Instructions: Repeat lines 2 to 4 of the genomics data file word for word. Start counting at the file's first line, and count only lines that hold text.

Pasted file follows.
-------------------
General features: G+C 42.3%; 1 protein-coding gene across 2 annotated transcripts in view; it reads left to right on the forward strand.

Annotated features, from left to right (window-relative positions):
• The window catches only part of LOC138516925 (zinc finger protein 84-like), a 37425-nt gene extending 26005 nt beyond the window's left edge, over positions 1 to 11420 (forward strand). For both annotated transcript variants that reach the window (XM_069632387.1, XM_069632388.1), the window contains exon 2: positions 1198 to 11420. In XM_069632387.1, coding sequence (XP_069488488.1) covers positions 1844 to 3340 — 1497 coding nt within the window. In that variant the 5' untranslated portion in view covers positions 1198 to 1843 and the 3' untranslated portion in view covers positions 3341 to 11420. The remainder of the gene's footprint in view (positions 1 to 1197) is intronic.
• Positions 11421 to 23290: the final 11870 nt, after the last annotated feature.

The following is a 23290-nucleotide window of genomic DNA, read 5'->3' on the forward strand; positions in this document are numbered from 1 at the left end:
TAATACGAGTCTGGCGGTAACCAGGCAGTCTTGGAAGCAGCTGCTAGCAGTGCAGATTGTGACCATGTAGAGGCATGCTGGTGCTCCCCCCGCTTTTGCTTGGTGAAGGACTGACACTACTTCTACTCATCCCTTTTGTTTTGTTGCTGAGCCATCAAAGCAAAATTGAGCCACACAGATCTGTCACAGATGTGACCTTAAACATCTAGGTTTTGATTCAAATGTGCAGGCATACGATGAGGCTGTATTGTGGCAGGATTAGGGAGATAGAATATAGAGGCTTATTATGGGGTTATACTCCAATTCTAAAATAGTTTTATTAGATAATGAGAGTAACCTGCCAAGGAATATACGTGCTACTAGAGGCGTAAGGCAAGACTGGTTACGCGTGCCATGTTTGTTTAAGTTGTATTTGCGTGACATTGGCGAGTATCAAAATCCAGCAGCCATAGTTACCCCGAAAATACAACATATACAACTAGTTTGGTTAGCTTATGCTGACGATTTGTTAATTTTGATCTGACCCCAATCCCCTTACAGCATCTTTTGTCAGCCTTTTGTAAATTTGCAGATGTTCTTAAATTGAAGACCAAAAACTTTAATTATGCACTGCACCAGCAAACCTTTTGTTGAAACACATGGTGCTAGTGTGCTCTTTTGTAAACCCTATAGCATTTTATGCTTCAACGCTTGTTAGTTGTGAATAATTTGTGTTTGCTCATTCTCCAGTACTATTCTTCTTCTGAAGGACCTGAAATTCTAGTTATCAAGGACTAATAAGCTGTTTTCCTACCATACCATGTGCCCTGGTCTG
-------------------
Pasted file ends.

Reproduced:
Annotated features, from left to right (window-relative positions):
• The window catches only part of LOC138516925 (zinc finger protein 84-like), a 37425-nt gene extending 26005 nt beyond the window's left edge, over positions 1 to 11420 (forward strand). For both annotated transcript variants that reach the window (XM_069632387.1, XM_069632388.1), the window contains exon 2: positions 1198 to 11420. In XM_069632387.1, coding sequence (XP_069488488.1) covers positions 1844 to 3340 — 1497 coding nt within the window. In that variant the 5' untranslated portion in view covers positions 1198 to 1843 and the 3' untranslated portion in view covers positions 3341 to 11420. The remainder of the gene's footprint in view (positions 1 to 1197) is intronic.
• Positions 11421 to 23290: the final 11870 nt, after the last annotated feature.